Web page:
crime(redirected from crimed)
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Related to crimed: crimped, Crimes
it's no crime to (do something)
It is no great offense to do something; it is not wrong, unlawful, or immoral to do something. I wouldn't worry about quitting your job. After all, it's no crime to want a career you love! I know you feel guilty about breaking up with Steve, but it's no crime to fall out of love with someone.
See also: crime
if you can't do the time, don't do the crime
Do not misbehave if you are unprepared or unwilling to accept the punishment. A: "Dad, I can't be grounded for a month, I need to see my friends!" B: "Yeah, well, you're the one who keeps breaking curfew. If you can't do the time, don't do the crime!"
Crime doesn't pay.
Prov. Crime will ultimately not benefit a person. No matter how tempting it may appear, crime doesn't pay.
partners in crime
1. Fig. persons who cooperate in committing a crime or a deception. (Usually an exaggeration.) The sales manager and the used-car salesmen are nothing but partners in crime.
2. persons who cooperate in some legal task. The legal department and payroll are partners in crime as far as the average worker is concerned.
Poverty is not a crime.and Poverty is no sin.
Prov. You should not condemn someone for being poor. Ellen: I wish there were a law to make all those poor people move out of our neighborhood. Jim: Poverty is not a crime, Ellen.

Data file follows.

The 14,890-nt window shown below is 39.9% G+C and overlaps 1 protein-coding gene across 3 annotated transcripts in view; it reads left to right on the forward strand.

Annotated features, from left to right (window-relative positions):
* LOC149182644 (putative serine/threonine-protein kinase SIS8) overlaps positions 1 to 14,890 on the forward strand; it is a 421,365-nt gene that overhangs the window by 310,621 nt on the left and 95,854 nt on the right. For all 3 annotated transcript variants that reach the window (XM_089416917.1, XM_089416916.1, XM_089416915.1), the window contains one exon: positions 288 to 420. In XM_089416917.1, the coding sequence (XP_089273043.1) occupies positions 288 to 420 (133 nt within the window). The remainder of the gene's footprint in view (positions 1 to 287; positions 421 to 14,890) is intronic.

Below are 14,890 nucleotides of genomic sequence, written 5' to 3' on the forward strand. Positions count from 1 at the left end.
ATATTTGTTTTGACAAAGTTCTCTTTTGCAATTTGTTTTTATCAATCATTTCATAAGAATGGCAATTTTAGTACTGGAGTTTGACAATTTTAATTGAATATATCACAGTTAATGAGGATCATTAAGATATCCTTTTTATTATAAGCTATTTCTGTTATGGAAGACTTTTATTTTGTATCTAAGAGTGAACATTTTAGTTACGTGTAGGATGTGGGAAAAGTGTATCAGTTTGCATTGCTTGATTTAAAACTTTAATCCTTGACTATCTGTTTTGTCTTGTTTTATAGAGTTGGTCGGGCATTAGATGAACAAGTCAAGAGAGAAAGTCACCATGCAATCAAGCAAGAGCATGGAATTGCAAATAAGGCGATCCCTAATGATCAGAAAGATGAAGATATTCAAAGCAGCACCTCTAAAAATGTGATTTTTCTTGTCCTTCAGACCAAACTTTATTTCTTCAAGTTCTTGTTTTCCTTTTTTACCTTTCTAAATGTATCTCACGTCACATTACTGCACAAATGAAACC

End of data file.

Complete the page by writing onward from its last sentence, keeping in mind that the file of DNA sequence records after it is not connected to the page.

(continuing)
Crime doesn't pay.
something that you say which means if you do something illegal, you will probably be caught and punished Police arrests are being given maximum publicity as a reminder that crime doesn't pay.
partners in crime(humorous)
if two people are partners in crime, they have done something bad together She'd kept watch and made sure no one saw us while I actually took the bike so we were partners in crime.
crime does not pay
Lawbreakers do not benefit from their actions. For example, Steve didn't think it mattered that he stole a candy bar, but he's learned the hard way that crime does not pay . This maxim, originating as a slogan of the F.B.I. and given wide currency by the cartoon character Dick Tracy, was first recorded in 1927. There have been numerous jocular plays on it, as in Woody Allen's screenplay for Take the Money and Run (1969): "I think crime pays. The hours are good, you travel a lot."
the weed of crime bears bitter fruit
No good will come from criminal schemes. The Shadow was a very popular radio detective series that began in the early 1930s. Its hero, playboy Lamont Cranston, had “the power to cloud men's minds,” a form of hypnosis by which he appeared off to the side of where people thought he stood (contrary to popular belief, the Shadow did not make himself invisible). After the credits at the end of every episode, the Shadow intoned, “The weed of crime bears bitter fruit. Crime does not pay! The Shadow knows,” and then utter a sardonic laugh. Another famous Shadow-ism was “Who knows what evil lurks in the minds of men?—The Shadow knows!”